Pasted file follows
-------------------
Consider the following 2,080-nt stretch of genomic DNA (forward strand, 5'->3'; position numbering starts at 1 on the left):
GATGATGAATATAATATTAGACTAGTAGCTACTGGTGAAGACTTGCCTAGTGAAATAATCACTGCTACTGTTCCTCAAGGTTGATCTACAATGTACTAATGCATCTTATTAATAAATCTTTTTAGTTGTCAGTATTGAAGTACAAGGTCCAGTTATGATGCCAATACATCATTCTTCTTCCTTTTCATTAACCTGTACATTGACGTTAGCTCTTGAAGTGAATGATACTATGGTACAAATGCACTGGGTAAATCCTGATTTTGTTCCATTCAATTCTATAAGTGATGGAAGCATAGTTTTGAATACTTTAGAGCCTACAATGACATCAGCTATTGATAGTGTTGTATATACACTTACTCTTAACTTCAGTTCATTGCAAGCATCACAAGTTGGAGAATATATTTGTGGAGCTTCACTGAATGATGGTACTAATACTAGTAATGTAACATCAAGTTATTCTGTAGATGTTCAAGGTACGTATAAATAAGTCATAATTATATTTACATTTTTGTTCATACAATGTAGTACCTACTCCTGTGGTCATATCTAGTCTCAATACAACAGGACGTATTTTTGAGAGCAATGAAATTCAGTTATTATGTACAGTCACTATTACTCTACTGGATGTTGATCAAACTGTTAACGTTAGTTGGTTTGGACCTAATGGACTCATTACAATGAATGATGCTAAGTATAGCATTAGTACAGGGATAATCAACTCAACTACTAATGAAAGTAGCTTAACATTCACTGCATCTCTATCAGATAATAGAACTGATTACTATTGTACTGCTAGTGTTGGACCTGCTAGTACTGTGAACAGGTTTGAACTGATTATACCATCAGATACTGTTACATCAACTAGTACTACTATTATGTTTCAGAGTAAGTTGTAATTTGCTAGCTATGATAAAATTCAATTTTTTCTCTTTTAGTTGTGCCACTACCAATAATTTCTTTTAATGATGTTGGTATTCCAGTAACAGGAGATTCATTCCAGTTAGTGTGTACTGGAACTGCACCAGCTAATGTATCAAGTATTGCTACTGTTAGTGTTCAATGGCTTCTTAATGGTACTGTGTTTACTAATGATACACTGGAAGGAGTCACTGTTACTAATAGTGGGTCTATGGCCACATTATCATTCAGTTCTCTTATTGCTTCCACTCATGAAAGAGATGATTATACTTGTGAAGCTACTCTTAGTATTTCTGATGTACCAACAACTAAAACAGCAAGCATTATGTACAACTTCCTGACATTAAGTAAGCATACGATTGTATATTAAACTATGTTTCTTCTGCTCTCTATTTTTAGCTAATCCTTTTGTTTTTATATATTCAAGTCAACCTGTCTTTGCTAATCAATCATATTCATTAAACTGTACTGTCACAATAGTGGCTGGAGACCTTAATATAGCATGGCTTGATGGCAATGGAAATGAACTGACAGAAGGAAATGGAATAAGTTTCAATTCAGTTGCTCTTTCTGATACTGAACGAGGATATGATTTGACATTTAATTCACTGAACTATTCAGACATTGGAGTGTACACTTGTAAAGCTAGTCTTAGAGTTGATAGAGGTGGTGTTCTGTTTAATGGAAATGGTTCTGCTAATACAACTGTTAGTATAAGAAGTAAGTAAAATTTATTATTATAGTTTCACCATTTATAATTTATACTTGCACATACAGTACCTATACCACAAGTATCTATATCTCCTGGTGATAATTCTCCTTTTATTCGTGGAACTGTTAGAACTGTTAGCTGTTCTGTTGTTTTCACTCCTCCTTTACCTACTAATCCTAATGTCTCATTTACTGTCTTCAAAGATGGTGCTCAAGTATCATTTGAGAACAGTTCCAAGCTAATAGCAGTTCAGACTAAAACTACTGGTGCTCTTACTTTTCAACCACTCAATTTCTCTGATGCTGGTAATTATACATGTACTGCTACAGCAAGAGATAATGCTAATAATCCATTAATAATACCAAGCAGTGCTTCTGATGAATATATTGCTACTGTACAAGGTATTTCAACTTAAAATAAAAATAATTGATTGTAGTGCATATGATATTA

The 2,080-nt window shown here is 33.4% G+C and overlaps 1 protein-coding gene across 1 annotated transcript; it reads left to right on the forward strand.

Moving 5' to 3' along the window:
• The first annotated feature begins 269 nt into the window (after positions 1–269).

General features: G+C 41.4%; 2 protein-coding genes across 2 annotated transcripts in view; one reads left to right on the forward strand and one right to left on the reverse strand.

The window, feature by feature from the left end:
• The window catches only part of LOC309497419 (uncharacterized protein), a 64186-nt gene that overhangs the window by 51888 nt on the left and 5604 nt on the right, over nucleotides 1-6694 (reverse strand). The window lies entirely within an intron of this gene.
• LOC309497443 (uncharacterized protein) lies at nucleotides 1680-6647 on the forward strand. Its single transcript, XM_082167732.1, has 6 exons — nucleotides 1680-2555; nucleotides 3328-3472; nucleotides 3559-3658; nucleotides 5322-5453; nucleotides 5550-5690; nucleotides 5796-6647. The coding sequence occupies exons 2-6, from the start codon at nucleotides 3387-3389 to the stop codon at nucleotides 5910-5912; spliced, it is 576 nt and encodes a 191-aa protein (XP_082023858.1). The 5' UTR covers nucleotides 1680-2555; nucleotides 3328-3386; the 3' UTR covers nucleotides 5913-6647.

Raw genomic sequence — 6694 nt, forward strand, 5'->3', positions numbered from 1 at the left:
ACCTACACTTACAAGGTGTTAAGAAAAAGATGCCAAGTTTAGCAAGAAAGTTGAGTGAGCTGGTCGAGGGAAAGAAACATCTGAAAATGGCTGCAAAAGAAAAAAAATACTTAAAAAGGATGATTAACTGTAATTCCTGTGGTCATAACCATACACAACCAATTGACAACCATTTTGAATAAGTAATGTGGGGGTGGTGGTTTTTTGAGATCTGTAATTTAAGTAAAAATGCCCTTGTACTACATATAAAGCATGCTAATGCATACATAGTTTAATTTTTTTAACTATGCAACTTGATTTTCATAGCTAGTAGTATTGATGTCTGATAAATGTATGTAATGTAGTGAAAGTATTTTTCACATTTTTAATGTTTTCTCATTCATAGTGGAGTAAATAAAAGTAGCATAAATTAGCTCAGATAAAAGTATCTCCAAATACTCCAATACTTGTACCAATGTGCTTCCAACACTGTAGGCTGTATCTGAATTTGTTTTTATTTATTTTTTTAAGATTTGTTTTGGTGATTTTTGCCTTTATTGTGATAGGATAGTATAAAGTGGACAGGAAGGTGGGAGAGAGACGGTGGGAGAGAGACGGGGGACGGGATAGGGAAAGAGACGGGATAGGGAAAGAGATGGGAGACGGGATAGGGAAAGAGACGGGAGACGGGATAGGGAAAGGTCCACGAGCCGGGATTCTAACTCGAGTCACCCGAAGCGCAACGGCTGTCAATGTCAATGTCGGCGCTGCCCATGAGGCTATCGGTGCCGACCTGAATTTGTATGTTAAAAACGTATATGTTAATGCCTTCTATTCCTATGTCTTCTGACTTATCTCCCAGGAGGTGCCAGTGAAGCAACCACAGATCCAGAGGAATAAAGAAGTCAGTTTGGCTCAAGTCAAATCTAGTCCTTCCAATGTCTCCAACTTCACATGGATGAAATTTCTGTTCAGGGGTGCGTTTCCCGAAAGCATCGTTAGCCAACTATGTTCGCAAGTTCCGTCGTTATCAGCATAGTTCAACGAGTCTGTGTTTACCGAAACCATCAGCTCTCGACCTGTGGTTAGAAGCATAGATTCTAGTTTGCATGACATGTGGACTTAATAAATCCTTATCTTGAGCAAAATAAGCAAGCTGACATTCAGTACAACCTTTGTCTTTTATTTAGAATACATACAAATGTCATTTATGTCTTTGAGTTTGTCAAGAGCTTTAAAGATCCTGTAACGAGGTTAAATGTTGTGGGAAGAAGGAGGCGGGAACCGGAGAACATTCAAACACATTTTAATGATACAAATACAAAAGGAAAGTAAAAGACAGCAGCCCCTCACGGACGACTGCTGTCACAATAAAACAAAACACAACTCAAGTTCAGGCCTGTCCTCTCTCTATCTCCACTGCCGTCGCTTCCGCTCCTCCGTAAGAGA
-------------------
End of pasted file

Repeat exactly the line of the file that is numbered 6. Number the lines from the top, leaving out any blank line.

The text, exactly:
General features: G+C 41.4%; 2 protein-coding genes across 2 annotated transcripts in view; one reads left to right on the forward strand and one right to left on the reverse strand.